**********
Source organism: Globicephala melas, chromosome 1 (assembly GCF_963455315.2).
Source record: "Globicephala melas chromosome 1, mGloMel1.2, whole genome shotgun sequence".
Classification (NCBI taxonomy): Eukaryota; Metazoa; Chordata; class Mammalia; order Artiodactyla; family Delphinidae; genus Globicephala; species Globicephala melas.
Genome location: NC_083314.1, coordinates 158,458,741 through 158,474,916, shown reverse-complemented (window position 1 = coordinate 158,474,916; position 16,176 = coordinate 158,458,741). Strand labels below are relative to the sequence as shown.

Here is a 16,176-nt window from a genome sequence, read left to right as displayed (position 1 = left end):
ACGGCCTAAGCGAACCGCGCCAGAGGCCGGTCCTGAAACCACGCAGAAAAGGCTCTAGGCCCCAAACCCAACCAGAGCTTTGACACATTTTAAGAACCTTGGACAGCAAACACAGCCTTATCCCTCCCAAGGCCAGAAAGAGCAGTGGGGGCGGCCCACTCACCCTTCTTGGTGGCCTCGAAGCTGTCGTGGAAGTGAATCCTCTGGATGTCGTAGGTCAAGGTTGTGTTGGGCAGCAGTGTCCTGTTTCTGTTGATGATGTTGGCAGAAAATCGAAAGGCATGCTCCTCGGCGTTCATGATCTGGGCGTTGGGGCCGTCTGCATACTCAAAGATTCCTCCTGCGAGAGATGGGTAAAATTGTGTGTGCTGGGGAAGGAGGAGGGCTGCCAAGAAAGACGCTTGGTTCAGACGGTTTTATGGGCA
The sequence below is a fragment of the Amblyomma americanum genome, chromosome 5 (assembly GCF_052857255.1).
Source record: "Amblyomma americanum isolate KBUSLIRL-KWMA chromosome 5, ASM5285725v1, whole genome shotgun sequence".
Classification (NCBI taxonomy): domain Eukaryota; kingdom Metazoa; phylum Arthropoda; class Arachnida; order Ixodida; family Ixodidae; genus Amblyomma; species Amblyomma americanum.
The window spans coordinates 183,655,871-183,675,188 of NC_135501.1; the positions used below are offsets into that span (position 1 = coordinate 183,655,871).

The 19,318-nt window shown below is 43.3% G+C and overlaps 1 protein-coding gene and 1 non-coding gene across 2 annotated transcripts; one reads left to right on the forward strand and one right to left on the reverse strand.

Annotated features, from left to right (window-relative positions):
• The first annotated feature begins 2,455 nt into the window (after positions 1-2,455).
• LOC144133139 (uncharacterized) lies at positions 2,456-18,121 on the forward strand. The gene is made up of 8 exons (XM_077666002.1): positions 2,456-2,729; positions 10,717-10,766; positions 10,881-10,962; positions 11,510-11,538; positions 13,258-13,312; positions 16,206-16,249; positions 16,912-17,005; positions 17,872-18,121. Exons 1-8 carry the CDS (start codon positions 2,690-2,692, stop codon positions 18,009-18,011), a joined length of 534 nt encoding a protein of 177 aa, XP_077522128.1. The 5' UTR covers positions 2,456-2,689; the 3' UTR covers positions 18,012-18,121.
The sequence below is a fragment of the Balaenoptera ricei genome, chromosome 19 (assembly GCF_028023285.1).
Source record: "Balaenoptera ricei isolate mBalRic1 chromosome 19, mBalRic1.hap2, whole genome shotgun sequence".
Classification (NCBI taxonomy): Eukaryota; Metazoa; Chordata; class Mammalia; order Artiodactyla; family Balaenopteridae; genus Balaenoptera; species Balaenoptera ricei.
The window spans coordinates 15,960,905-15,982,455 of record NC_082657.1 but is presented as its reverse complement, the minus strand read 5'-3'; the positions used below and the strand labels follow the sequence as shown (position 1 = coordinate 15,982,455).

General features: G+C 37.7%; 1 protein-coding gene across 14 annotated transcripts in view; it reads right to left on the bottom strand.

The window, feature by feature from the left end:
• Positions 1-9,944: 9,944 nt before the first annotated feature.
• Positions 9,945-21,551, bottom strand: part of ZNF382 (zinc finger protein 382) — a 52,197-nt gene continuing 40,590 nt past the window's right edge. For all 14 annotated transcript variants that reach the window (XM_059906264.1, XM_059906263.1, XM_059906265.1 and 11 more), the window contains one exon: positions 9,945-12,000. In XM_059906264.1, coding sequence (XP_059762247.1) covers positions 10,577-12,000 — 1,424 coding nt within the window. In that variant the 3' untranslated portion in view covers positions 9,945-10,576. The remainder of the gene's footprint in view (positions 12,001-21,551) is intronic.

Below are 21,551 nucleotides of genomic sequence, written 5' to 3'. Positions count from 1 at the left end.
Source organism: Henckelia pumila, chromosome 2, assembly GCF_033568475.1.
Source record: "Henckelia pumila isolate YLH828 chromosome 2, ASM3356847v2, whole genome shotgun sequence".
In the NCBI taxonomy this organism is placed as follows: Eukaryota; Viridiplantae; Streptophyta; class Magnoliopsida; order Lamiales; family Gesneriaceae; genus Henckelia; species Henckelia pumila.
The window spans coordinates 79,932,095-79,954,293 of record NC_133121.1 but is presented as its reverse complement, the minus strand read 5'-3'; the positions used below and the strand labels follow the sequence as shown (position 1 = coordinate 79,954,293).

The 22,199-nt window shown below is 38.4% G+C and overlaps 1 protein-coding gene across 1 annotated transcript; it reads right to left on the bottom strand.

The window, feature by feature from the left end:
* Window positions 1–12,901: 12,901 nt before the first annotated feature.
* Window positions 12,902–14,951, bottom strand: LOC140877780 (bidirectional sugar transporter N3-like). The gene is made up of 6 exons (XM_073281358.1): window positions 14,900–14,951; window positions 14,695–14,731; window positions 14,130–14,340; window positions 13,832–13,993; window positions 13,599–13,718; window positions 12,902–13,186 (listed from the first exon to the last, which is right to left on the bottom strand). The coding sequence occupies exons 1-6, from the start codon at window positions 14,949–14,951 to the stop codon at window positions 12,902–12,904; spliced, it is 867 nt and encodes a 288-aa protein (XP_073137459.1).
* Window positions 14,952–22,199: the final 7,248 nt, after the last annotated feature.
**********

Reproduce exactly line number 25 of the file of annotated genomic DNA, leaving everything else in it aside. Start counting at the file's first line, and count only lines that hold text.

Source record: "Henckelia pumila isolate YLH828 chromosome 2, ASM3356847v2, whole genome shotgun sequence".